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“I was talking to an Indian programmer, and he told me, ‘You know, Tom Friedman is nuttier than a crate of Snickers…'”

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Elton Beard effectively sums up Tom Friedman’s latest ad hoc theory. But what strikes me most about it is that he chooses an example that completely repudiates his thesis:

Is Vladimir Putin’s Russia today a Jeffersonian democracy? Of course not. But it is a huge nation that was tilted in the wrong direction and is now tilted in the right direction. My definition of a country tilted in the right direction is a country where there is enough free market, enough rule of law, enough free press, speech and exchange of ideas that the true agent of change in history — which is something that takes nine months and 21 years to develop, i.e. a generation — can grow up, plan its future and realize its potential.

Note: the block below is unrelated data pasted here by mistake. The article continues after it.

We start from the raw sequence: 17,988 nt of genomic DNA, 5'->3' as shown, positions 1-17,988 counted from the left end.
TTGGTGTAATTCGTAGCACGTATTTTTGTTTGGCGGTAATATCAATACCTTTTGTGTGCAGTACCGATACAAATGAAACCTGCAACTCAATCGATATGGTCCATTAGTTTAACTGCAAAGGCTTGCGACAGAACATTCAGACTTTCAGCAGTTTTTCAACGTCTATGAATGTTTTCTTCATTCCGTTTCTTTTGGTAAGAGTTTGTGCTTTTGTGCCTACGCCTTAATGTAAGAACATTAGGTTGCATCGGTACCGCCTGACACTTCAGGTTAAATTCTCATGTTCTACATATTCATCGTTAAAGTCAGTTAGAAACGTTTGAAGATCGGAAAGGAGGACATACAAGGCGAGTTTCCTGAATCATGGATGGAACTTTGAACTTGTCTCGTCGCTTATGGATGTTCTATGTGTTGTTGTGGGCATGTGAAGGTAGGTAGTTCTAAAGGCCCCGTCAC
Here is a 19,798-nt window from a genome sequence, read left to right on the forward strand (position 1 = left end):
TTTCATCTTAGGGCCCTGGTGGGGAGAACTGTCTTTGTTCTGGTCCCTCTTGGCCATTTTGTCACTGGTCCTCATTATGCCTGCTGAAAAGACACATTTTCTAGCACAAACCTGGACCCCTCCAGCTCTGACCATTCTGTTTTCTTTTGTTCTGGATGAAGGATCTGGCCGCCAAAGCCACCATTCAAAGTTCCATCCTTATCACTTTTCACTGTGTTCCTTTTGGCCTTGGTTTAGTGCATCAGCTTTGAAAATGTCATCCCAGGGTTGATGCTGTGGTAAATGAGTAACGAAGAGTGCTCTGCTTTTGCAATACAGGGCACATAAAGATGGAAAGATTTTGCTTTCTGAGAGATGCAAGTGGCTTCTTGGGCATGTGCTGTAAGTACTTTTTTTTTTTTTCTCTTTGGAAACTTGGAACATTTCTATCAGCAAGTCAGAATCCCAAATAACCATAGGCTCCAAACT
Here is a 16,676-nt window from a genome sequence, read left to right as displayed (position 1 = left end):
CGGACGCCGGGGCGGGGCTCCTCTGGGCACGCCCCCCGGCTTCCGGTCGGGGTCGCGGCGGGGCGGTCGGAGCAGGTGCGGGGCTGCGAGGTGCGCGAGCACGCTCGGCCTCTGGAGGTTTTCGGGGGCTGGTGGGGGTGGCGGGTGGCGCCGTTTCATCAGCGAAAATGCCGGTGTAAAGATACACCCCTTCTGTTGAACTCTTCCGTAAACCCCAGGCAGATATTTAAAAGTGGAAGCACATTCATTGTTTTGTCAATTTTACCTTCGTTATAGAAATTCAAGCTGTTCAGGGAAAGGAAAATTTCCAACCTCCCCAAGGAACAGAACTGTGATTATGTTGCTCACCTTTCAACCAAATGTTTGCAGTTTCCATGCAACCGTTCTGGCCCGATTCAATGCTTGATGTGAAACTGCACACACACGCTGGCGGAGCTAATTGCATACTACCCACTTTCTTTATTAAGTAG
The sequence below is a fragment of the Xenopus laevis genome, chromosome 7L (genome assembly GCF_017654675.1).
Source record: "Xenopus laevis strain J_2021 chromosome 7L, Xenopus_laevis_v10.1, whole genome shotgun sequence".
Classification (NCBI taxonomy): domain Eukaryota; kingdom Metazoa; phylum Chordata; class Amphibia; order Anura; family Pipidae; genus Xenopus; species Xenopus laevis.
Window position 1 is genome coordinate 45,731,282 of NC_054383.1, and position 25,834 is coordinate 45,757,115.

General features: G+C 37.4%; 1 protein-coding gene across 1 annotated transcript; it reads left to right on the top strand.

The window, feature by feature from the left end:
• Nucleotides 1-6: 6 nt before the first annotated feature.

Now, a few years ago you could make a plausible case that Russia had reached a tipping point; it wasn’t exactly a democracy, but was on a strong transitional path. But Putin’s Russia isn’t just unlike a “Jeffersonian democracy”; it’s not like any democracy at all. It’s a one-party state with rigged elections, whose president can use the legal system to punish personal enemies. If you want to argue that Putin’s fairly sofauthoritarianismsm beats Stalinism, I’m certainly not going to argue, but let’s not kid ourselves about what’s going on there.

Indeed, as the case of Russia shows, the assumption that any liberalization creates an inevitable tipping point is actively pernicious; it’s perhaps one reason for the willful blindness on the part of much of the American media about Putin’s Russia.

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